> the microscope there can be seen a variety of shapes and forms of crystals
> (but not a great number of them). is there another more accurate method?


Optical crystallography, thermal analysis, infrared spectrophotometry,
electron microprobe analysis, x-ray diffraction, -- or a combination of
these methods. Microscopic examination only identifies the outside of a
urolith. Some uroliths have a mixed composition - IOW, they have a nucleus
composed of calcium oxalate and a shell composed of struvite. That's why
quantitative mineral analysis, rather than qualitive analysis is so
important.

Also, there's a big difference between struvite uroliths and struvite
urethral plugs. Uroliths are made up of mostly of magnesium ammonium
phosphate (MAP) and small amounts of matrix. Struvite plugs are usually
made up of large amounts of matrix mixed with small amounts of MAP.. Some
urethral plugs are made up of organic matrix, sloughed tissue, blood, and/or
debris, and others are form in association with an infection
(infection-induced struvite).

Plugs are more common in male cats than actual uroliths - which are more
common in females. If your cat has struvite plugs, the prescription diet
isn't going to help that much.

hth,

Phil

tunic
December 10th 04, 01:50 PM
thanks for your response

>Optical crystallography, thermal analysis, infrared >spectrophotometry,
>electron microprobe analysis, x-ray diffraction, -- or a >combination of
these methods

unfortunately, most of these methods arent available where i live (a small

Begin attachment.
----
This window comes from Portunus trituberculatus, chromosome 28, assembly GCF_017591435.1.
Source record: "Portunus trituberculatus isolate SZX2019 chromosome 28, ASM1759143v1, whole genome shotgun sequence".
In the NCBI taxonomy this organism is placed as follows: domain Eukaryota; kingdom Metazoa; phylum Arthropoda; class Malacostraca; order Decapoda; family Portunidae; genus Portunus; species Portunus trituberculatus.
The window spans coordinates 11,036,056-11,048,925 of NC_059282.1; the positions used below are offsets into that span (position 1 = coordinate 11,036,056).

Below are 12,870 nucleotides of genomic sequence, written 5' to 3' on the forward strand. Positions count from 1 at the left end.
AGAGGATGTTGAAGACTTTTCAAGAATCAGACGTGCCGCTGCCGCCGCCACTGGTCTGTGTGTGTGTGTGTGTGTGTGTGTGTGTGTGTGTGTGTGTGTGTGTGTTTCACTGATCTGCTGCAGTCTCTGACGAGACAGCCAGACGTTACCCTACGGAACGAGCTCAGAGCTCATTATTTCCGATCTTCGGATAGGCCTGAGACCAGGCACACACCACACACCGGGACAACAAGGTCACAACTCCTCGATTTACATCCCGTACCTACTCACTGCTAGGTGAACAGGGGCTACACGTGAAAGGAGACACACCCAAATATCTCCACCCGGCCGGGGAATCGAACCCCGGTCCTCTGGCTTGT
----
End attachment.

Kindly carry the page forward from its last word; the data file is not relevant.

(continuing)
town in greece). the only thing they could do to identify the case was the
cat to have formed a stone and this stone to be surgically removed and
examined..

anyway, the vet has come to the conclusion that it is sturvite uroliths
(there werent any signs of infection, the cat was in perfect health even
during the hospitalization)
and we are currently feeding with Hill's s/d diet in order to dissolve
them -but meanwhile he had a couple of blockages which we got over with
temporary catheterization
i think the last resort will be urethrostomy..

the vet assured me that there wont be any side-effects by urethrostomy
though i have read that the cat will be more prone to bladder infections
and the stone formation is going to get more intense- it just wont induce
blockage, can you shed any light to this?
is urethrostomy to be considered as the last resort or is it a common
procedure?

thanks

Phil P.
December 10th 04, 03:43 PM
"tunic" > wrote in message
lkaboutpets.com...
> thanks for your response
>
> >Optical crystallography, thermal analysis, infrared >spectrophotometry,
> >electron microprobe analysis, x-ray diffraction, -- or a >combination of
> these methods
>
> unfortunately, most of these methods arent available where i live (a small
> town in greece). the only thing they could do to identify the case was the
> cat to have formed a stone and this stone to be surgically removed and
> examined..
>
> anyway, the vet has come to the conclusion that it is sturvite uroliths
> (there werent any signs of infection, the cat was in perfect health even